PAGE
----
The three examples Gronau and Wagenmakers (Computational Brain and Behavior, 2018; hereafter denoted G&W) use to demonstrate the limitations of Bayesian forms of leave-one-out cross validation (let us term this LOOCV) for model selection have several important properties: The true model instance is among the model classes being compared; the smaller, simpler model is a point hypothesis that in fact generates the data; the larger class contains the smaller. As G&W admit, there is a good deal of prior history pointing to the limitations of cross validation and LOOCV when used in such situations (e.g., Bernardo and Smith 1994). We do not wish to rehash this literature trail, but rather give a conceptual overview of methodology that allows discussion of the ways that various methods of model selection align with scientific practice and scientific inference, and give our recommendation for the simplest approach that matches statistical inference to the needs of science. The methods include minimum description length (MDL) as reported by Grünwald (2007); Bayesian model selection (BMS) as reported by Kass and Raftery (Journal of the American Statistical Association, 90, 773–795, 1995); and LOOCV as reported by Browne (Journal of Mathematical Psychology, 44, 108–132, 2000) and Gelman et al. (Statistics and Computing, 24, 997–1016, 2014). In this commentary, we shall restrict the focus to forms of BMS and LOOCV. In addition, in these days of “Big Data,” one wants inference procedures that will give reasonable answers as the amount of data grows large, one focus of the article by G&W. We discuss how the various inference procedures fare when the data grow large.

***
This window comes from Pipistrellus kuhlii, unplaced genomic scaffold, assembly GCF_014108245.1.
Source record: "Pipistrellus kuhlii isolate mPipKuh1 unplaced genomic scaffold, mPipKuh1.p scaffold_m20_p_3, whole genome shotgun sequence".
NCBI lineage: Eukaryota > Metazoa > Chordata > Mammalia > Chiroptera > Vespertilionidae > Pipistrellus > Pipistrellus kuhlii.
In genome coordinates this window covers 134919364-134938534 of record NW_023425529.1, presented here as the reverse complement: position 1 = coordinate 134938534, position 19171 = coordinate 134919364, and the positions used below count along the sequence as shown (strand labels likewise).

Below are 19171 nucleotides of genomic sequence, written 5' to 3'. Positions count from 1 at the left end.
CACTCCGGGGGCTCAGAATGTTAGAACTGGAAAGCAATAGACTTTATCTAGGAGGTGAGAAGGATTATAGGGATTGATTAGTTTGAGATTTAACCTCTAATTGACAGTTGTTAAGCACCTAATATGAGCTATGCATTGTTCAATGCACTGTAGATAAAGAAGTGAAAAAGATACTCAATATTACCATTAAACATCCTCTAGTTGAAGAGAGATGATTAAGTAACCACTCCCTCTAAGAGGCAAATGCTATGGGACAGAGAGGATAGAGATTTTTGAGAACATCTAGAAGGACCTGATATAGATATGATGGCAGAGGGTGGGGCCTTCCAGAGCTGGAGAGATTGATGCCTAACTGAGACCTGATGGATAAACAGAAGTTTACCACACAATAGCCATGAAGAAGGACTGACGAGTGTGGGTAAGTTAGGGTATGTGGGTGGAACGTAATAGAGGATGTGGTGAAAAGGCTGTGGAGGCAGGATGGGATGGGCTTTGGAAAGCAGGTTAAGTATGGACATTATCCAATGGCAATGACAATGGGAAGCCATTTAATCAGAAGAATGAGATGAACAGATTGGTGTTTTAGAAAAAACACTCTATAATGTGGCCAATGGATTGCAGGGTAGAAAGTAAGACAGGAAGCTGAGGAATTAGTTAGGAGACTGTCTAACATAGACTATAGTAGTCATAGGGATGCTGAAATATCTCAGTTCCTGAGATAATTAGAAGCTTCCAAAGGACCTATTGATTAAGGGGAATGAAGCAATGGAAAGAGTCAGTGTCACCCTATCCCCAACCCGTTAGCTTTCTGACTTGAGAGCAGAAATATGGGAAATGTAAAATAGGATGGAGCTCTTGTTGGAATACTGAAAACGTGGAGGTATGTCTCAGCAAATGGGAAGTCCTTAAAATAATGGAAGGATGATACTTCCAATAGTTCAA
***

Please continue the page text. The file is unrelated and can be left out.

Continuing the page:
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Chandramouli, S.H., Shiffrin, R.M. Commentary on Gronau and Wagenmakers. Comput Brain Behav 2, 12–21 (2019). https://doi.org/10.1007/s42113-018-0017-1
- Model Selection
- Overlapping Model Classes
- Bayes Factor